Altough VRF lite (or Mulit VRF) seems to be a Service Provider Tecnology.
Does it make sense to use it in an Enterprise Network to isolate Networks from others ?
I cant find any design paper which describes if this would make sense.
What do you think. Is someone using it ? Does Cisco recommend it ?
Multi-VRF and even MPLS L3VPNs are used more and more in the enterprise environment. The main reason is, that many IT departments have similar tasks as SPs have: separate different customers/departments especially in the data center.
Most of the implementations I dealed with were based on Cat6500 as the core switch and then Multi-VRF on Cat4500, Cat3550, where it was needed.
In fact when you start looking into Multi-VRF you will soon end up with looking at a complete MPLS L3VPN solution. With Multi-VRF you have about the same complexity in the control plane, but less flexibility with respect to Central Service VPNs and the like. In addition the data plane separation has to be done on a hop by hop basis with Multi-VRF ... and from a scalability perspective MPLS is even easier (once you understand the whole Label stuff).
In the end - as with any design - it depends on your exact requirements and limitations.
Hope this helps! Please rate all posts.
Yes we also have a customer who is running VRF Lite on his LAN backbone and also for increased security.
A very simple example:
Suppose you have a customer who want to implement VOIP, so his switches get configured with a data VLAN and a voice VLAN (you know trunking the phone and PC on one port).
Now the customer has some bizar requirement: he does not want uncontrolled access between the data and voice vlan. Any traffic between these vlans must pass a firewall.
The problem here is that somewhere in the core, these two VLANS unite on the same box, and since they are connected interfaces, the switch will automatically route between them.
VRF Lite will devide your switch into two "virtual" switches keeping the two vlans and their routing tables completely seperated. You can then use an external firewall to link the two domains.
It works great
Does VRF Lite REQUIRE you use MPLS or can you run these tunnels from source to destination via a standard L3 routed core?
VRF lite does not run MPLS and it is not a tunnel. It merely allows the router to create vrfs within the box but will not talk mpls to another router. Hence it is non-scalable for large deployments. You can create routing instances and connect a number of routers running vrf lite together, but each router will treat each other as a customer edge. I would only consider vrf lite for a very small scale deployment whith regards to the number of routers. For an enterprise, you will be better off with MPLS as the management overhead of vrf lite could prove to be quite substantial and more complex. In addition to L-3 vpns (although not so prevelant in the entrprise) with mpls you will get features such as TE and AToM which may be useful to large entreprises.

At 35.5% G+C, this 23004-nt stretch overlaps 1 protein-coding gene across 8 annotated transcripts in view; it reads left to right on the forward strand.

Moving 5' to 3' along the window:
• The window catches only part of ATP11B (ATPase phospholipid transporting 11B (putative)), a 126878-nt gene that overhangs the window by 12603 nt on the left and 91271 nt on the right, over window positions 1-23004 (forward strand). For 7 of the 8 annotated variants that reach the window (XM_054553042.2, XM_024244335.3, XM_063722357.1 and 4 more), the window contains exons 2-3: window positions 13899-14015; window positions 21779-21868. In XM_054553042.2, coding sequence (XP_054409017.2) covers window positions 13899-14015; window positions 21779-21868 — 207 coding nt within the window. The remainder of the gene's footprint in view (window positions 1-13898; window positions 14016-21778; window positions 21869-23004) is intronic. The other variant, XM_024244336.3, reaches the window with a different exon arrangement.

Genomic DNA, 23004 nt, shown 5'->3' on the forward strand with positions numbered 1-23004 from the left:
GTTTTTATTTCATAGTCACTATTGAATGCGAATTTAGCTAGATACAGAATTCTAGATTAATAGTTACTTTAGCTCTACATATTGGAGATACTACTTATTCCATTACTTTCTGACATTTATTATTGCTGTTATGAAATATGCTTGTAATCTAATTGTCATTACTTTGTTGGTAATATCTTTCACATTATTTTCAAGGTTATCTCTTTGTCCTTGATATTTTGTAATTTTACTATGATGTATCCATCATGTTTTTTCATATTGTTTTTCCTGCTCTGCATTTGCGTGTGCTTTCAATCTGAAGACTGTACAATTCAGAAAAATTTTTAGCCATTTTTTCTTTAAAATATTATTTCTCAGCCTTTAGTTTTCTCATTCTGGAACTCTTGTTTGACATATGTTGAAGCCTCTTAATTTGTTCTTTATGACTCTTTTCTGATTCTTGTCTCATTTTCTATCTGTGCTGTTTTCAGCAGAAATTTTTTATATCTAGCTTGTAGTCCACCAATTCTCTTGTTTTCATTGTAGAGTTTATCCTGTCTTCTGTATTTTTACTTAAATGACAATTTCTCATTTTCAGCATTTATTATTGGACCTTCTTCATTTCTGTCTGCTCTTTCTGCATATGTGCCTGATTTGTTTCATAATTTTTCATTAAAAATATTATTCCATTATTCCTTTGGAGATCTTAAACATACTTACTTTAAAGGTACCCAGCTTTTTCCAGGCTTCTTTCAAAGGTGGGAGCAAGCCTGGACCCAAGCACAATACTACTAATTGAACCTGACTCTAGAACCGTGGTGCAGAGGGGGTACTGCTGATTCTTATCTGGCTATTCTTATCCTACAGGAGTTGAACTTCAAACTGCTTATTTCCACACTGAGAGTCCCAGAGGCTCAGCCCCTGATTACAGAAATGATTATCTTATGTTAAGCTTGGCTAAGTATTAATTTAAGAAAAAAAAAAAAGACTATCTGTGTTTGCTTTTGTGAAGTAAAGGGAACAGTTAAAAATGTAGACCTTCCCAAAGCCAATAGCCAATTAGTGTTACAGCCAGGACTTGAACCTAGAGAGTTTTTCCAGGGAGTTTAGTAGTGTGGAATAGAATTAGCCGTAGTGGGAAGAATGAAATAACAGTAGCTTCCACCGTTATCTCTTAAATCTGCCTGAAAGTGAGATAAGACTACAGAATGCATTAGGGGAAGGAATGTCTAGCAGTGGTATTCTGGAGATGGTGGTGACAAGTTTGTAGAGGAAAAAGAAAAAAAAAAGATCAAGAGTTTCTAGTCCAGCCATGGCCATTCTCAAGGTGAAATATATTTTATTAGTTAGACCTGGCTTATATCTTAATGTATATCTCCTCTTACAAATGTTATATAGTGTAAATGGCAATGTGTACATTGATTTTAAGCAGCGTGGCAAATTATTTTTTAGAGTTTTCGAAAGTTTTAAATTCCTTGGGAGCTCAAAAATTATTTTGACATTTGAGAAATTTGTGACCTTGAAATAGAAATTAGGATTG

We are consider doing what you mentioned. How is external firewall connect to the vrf switch? Could you please elaborate more? Thanks.
Yes, VRF-lite SHOULD be used in an Enterprise environment to isolate the different security classes of devices.
In the past you would isolate different groups of users using Layer1, i.e. separate hubs either totally isolated or connected together by a router with ACLs. Since the PCs were only connected at shared 10 Mbit and the routers were such low performance and worms weren't really prevalent, this was not a big security issue at the time.
Then we migrated to VLANs, which essentially allowed Layer2 isolation within the same switch to provide the same functionality of separating different classes of users and to break up broadcast domains. Unfortunately, everyone connected the VLANs together at Layer3 with a router (or SVI) which essentially connected everything together again! And almost no one gets the ACLs right (if at all) to isolate the VLANs from each other. In fact, in most cases every VLAN can automatically reach every other VLAN from a Layer3 or IP perspective. This is a huge security problem.